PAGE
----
3.Family income is tabulated only for heads of families, with heads of related subfamilies excluded.
4.Children are restricted to own, never-married children under 18 within the same family or subfamily.

 

TABLE III.5

TABLE SHELL, QUINTILES: ALL PERSONS
All Persons   Millions of Persons by Family Income Quintile
Sample
Size
Lowest Second Third Fourth Highest Total
Gender
Male              
Female              
Race/Ethnicity
White, non-Hispanic              
Black, non-Hispanic              
Hispanic              
Age
<18              
18-64              
65+              
62+              
Family composition
Singles (age 18 or older)              
Childless couples1              
Single parents with children2              
Children in single-parent families              
Husband-wife families with childrena, 1,2              
Children in husband-wife families              
Health status fair or poor              
With inpatient stay              

Source:   Mathematica Policy Research.

1.Tabulations count only the heads of families, with related subfamilies counted separately from primary families.
2.Children are restricted to own, never-married children under 18 within the same family or subfamily.

TABLE SHELL, QUINTILES: ALL PERSONS(continued)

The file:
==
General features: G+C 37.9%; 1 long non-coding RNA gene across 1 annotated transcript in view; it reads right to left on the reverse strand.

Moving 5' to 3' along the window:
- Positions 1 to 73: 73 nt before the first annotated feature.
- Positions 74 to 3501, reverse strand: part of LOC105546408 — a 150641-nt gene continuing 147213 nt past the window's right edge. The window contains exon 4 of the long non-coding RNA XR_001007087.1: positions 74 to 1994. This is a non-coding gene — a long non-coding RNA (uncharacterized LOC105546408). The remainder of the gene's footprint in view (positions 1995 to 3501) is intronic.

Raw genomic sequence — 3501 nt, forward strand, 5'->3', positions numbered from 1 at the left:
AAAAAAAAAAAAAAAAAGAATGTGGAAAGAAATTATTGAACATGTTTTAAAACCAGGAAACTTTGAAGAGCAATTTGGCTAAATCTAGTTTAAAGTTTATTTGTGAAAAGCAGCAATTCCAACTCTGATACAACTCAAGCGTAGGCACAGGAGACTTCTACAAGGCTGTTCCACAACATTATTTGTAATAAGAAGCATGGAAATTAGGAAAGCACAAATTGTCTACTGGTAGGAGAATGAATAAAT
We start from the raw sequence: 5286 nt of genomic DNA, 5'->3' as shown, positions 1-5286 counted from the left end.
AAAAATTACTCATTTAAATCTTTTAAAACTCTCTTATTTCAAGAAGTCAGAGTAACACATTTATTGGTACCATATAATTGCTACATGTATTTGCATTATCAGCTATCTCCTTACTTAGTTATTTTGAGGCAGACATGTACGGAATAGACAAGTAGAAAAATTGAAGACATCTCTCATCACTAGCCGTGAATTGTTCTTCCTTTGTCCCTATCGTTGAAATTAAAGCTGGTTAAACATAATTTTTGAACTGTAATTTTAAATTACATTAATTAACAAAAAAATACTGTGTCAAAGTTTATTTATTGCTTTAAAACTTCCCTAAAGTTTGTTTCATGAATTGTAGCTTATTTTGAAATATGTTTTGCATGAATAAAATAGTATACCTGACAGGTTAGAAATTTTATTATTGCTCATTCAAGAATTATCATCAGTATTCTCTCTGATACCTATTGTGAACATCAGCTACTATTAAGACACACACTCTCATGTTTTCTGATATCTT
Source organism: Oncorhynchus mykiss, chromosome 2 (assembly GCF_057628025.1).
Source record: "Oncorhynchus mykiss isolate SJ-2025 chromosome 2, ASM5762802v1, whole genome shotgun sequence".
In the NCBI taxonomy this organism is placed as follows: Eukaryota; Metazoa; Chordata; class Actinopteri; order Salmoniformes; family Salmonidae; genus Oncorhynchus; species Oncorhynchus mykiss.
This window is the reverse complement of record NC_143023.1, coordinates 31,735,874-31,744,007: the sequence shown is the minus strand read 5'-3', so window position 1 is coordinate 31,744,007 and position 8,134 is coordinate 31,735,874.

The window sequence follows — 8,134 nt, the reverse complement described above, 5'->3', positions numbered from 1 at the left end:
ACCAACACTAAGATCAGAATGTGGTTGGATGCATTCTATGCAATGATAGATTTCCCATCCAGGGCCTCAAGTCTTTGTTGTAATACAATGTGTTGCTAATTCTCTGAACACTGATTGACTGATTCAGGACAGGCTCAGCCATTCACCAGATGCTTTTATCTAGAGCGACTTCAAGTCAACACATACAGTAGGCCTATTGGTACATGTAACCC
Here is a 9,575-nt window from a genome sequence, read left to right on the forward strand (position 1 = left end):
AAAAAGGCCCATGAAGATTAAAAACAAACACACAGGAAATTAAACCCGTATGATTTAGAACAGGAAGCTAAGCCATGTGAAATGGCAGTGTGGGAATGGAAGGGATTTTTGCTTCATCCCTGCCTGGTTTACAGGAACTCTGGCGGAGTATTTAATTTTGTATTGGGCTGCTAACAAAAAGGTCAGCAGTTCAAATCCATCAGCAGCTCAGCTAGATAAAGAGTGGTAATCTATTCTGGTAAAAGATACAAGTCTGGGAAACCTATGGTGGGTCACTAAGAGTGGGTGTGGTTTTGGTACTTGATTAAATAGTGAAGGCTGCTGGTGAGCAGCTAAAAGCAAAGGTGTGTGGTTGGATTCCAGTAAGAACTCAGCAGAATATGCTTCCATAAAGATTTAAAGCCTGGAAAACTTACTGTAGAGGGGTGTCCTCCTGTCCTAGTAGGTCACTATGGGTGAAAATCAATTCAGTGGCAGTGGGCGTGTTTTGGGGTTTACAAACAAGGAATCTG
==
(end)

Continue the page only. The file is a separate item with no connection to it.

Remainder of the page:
All Persons   CY 2002 Income ($Billions) by Family Income Quintile
Sample
Size
Lowest Second Third Fourth Highest Total
Gender
Male              
Female              
Race/Ethnicity
White, non-Hispanic              
Black, non-Hispanic              
Hispanic              
Age
<18              
18-64              
65+              
62+              
Family composition
Singles (age 18 or older)              
Childless couples3              
Single parents with children4              
Children in single-parent families              
Husband-wife families with childrena, 3,4              
Children in husband-wife families              
Health status fair or poor              
With inpatient stay              

Source: Mathematica Policy Research.

Note: Income by gender, race/ethnicity, age, and health status is the sum of total personal income.  Income by family composition is the sum of total family income with related subfamily income included only in the primary family.

3.Family income is tabulated only for heads of families, with heads of related subfamilies excluded
4.Children are restricted to own, never-married children under 18 within the same family or subfamily

These tabulations focus on total income, whether for the population as a whole or, more importantly, within poverty level or quintile of family income. There are other ways to approach the comparison of survey estimates of income—for example, by highlighting recipiency, or examining other aspects of the distribution of income than those that we have chosen, or even applying each survey to a set of illustrative policy analyses. An alternative approach would have given us information on different aspects of the comparative quality of income data collected in the eight surveys. Ideally, with more time and resources, we would have taken multiple approaches. Given the limits on the study’s scope, we feel that our selected approach, which was supported by the TAG, yielded a broad range of findings that greatly enhance our understanding of income data across surveys.